Tag Archives: alexander

Russian invasion of Ukraine and the international legal protection of cultural property

Posted on: March 3, 2022 by Alexander Herman

It has been alarming to witness the invasion by Russian troops of Ukrainian territory over the last seven days. Distressing images of the bombardment of cities, communities under siege and refugees pouring into neighbouring countries have proliferated online. The primary focus of the international community has understandably been on the protection of human life and […]

A new take on cultural heritage at the ICJ – Armenia v. Azerbaijan

Posted on: February 17, 2022 by Alexander Herman

It’s rare that an international court confronts cultural heritage issues. But that’s just what happened two months ago. On 7 December, an important Order came down from the International Court of Justice (ICJ) at the Hague that included consideration of, amongst other matters, the importance of tangible cultural heritage to minority populations in times of […]

UK government announces change to export licensing system

Posted on: December 22, 2020 by Alexander Herman

If the end of year is necessarily a busy time, this has only been accentuated by the chaos wreaked by the pandemic and, for those in the UK, the impending end of the Brexit transition period (which expires on 31 December). We can certainly say that the UK’s Department for Digital, Culture, Media and Sport […]

Brexit and importing cultural goods

Posted on: December 9, 2020 by Alexander Herman

The Brexit Transition Period is set to end on 31st December at midnight Brussels time, 11.00 pm in the UK – everyone knows that. But what many people do not seem to know, even those in the cultural sector, is that by happenstance a particular provision of EU law will come into effect in the […]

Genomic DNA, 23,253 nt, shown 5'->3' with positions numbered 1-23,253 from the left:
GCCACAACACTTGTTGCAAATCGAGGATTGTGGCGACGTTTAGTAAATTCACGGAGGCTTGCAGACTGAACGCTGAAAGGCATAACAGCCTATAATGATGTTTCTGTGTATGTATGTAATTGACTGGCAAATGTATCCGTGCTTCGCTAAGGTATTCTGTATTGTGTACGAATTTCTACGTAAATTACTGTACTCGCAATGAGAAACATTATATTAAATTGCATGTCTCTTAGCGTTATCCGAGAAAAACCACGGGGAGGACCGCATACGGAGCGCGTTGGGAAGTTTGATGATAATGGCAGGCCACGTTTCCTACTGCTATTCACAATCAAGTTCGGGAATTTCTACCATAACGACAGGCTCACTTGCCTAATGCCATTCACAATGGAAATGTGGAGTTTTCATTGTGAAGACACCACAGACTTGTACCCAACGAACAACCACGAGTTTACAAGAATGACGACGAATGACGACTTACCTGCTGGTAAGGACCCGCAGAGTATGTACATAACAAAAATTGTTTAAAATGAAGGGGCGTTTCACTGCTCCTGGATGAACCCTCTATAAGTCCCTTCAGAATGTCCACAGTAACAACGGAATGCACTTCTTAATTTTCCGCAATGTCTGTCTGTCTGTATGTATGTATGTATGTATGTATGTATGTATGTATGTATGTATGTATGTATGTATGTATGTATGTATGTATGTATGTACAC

French law will finally tackle (some) African restitutions

Posted on: July 21, 2020 by Alexander Herman

Last week, the legal review of a bill under consideration by the French government was released. Following President Macron’s statement on the restitution of artefacts to African countries in November 2017 and the release of the controversial Sarr Savoy Report the following year, this is the first we’ve heard about specific legislation on the topic. […]

Looking ahead to 2020

Posted on: January 14, 2020 by Alexander Herman

Like we did last year, we are keen to use this opportunity to have a look at what lies ahead. For one, 2020 seems to offer much change for the art world on the regulatory front. This is bookended by two major changes in the UK (and indeed across Europe) that have their source in […]

To quote or not to quote – that is the question

Posted on: November 7, 2019 by Alexander Herman

As those who have followed our courses (especially our IP Diploma) will know, a big fanfare is often made about the possibilities of the ‘quotation’ exception introduced into UK copyright law five years ago. For institutions that are often users of copyright-protected material, like museums, galleries, archives and libraries, the new exception came with a […]

Unprecedented decision of German Nazi-looted art panel

Posted on: October 8, 2019 by Alexander Herman

The recent case before the German Advisory Commission involving the painting Uhlans on the March by Hans von Marées was a first of its kind on a number of counts. The Commission is the body that hears claims for the restitution of Nazi-looted artworks. The claim had been brought in 2017 by the beneficiaries of […]

Art, AI and copyright

Posted on: November 9, 2018 by Alexander Herman

A big splash was made when a lot sold at Christie’s New York last month for $432,500. That sort of amount is usually small change for the major international auction house, but not when it comes to a particular sort of artwork: one made by artificial intelligence (or AI). In fact, this was reported to […]

Culture as a unifier: the Ethiopian manuscripts

Posted on: February 9, 2018 by Alexander Herman

The story begins 150 years ago. In 1868, deep in the deserts of east Africa, a British expedition led by General Robert Napier, was attacking the capital of the Abyssinian Empire, Maqdala, ruled over by King Tewodros. The British were looking to teach Tewodros a lesson for having imprisoned a number of British envoys and […]